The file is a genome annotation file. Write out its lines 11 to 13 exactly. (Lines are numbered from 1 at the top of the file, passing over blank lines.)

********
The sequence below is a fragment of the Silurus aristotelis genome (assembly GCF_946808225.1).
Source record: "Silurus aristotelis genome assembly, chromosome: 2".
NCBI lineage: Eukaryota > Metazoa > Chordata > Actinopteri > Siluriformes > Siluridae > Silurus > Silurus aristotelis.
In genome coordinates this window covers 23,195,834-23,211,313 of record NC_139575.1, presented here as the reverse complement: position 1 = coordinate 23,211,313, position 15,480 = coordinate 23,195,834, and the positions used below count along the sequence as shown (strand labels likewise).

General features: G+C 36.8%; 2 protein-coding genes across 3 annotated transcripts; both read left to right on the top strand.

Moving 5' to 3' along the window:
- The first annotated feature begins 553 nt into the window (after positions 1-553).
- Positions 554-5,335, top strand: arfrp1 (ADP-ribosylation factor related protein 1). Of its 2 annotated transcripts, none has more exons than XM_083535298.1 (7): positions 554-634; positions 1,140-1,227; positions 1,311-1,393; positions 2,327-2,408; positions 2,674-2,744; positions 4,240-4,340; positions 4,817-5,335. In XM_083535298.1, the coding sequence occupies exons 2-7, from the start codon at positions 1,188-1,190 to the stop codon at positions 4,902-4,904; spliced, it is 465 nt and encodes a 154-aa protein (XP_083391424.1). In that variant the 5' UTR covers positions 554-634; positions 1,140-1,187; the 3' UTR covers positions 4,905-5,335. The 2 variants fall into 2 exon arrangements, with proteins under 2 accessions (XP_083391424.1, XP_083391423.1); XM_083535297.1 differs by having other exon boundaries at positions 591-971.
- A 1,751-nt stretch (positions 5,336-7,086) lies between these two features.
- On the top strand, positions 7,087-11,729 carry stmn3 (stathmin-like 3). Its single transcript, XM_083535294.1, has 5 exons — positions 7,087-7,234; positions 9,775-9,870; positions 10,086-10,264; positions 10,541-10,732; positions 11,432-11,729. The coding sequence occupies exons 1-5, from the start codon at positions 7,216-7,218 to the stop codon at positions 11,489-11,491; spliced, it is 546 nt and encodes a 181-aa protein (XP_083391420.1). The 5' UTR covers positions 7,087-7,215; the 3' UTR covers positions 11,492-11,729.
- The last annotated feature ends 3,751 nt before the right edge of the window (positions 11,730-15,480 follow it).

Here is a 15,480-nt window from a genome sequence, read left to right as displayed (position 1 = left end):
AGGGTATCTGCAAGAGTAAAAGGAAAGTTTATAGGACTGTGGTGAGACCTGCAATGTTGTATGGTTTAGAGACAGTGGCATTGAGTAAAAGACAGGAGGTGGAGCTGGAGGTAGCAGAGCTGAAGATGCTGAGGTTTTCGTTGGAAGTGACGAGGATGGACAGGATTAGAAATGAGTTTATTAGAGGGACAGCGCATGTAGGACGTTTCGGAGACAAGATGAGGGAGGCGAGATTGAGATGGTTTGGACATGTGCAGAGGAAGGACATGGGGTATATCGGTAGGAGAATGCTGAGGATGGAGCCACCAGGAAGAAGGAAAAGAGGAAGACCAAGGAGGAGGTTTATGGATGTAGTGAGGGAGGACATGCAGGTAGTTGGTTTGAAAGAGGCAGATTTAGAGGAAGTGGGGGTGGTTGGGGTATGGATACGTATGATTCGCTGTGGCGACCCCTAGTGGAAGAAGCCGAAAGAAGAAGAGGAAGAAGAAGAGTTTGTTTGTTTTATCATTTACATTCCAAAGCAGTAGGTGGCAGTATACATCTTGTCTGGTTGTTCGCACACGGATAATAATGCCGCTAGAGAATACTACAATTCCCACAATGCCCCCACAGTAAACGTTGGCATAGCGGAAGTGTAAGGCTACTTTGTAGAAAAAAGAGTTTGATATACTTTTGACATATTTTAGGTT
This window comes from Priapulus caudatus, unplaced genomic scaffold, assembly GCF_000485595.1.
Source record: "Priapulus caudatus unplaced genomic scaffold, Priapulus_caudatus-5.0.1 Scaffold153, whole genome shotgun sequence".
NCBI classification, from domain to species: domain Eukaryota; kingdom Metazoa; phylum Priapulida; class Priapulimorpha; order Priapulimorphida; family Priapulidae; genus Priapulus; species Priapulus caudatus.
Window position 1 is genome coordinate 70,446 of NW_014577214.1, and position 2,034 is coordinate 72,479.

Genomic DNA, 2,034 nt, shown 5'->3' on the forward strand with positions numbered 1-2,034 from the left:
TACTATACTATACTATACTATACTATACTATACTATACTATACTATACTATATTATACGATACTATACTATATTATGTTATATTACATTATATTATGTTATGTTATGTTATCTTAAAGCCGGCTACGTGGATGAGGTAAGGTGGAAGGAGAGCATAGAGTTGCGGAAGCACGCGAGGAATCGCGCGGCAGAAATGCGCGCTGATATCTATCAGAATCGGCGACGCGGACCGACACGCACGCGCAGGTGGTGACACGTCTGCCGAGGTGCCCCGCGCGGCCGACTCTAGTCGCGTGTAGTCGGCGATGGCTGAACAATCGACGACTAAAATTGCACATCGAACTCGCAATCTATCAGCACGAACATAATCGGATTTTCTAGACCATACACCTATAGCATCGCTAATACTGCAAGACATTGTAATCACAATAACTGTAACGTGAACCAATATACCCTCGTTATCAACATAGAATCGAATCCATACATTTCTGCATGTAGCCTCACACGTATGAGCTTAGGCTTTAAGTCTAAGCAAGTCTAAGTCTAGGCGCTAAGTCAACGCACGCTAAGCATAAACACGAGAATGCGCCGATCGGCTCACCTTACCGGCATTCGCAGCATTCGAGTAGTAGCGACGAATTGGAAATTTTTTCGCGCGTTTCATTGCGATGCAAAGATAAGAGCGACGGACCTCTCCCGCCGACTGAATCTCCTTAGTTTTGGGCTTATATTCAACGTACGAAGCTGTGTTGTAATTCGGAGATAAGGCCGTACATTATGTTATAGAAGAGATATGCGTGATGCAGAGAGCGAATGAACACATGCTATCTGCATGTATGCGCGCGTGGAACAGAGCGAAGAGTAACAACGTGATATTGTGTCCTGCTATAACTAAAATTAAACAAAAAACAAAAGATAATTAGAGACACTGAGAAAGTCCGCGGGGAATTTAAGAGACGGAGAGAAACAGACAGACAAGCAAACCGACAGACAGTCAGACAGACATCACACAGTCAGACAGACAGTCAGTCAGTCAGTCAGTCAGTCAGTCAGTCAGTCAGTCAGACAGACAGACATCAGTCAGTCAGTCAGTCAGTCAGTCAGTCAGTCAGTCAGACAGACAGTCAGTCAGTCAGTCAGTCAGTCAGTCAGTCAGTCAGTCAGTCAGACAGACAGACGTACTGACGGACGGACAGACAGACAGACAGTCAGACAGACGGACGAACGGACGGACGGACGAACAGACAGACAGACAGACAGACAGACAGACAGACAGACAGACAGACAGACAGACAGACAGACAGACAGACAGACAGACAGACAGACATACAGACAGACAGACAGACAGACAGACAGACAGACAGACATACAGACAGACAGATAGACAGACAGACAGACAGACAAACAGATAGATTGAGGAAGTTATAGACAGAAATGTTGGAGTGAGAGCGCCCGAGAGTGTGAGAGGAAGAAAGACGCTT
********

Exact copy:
- The last annotated feature ends 3,751 nt before the right edge of the window (positions 11,730-15,480 follow it).

Here is a 15,480-nt window from a genome sequence, read left to right as displayed (position 1 = left end):
AGGGTATCTGCAAGAGTAAAAGGAAAGTTTATAGGACTGTGGTGAGACCTGCAATGTTGTATGGTTTAGAGACAGTGGCATTGAGTAAAAGACAGGAGGTGGAGCTGGAGGTAGCAGAGCTGAAGATGCTGAGGTTTTCGTTGGAAGTGACGAGGATGGACAGGATTAGAAATGAGTTTATTAGAGGGACAGCGCATGTAGGACGTTTCGGAGACAAGATGAGGGAGGCGAGATTGAGATGGTTTGGACATGTGCAGAGGAAGGACATGGGGTATATCGGTAGGAGAATGCTGAGGATGGAGCCACCAGGAAGAAGGAAAAGAGGAAGACCAAGGAGGAGGTTTATGGATGTAGTGAGGGAGGACATGCAGGTAGTTGGTTTGAAAGAGGCAGATTTAGAGGAAGTGGGGGTGGTTGGGGTATGGATACGTATGATTCGCTGTGGCGACCCCTAGTGGAAGAAGCCGAAAGAAGAAGAGGAAGAAGAAGAGTTTGTTTGTTTTATCATTTACATTCCAAAGCAGTAGGTGGCAGTATACATCTTGTCTGGTTGTTCGCACACGGATAATAATGCCGCTAGAGAATACTACAATTCCCACAATGCCCCCACAGTAAACGTTGGCATAGCGGAAGTGTAAGGCTACTTTGTAGAAAAAAGAGTTTGATATACTTTTGACATATTTTAGGTT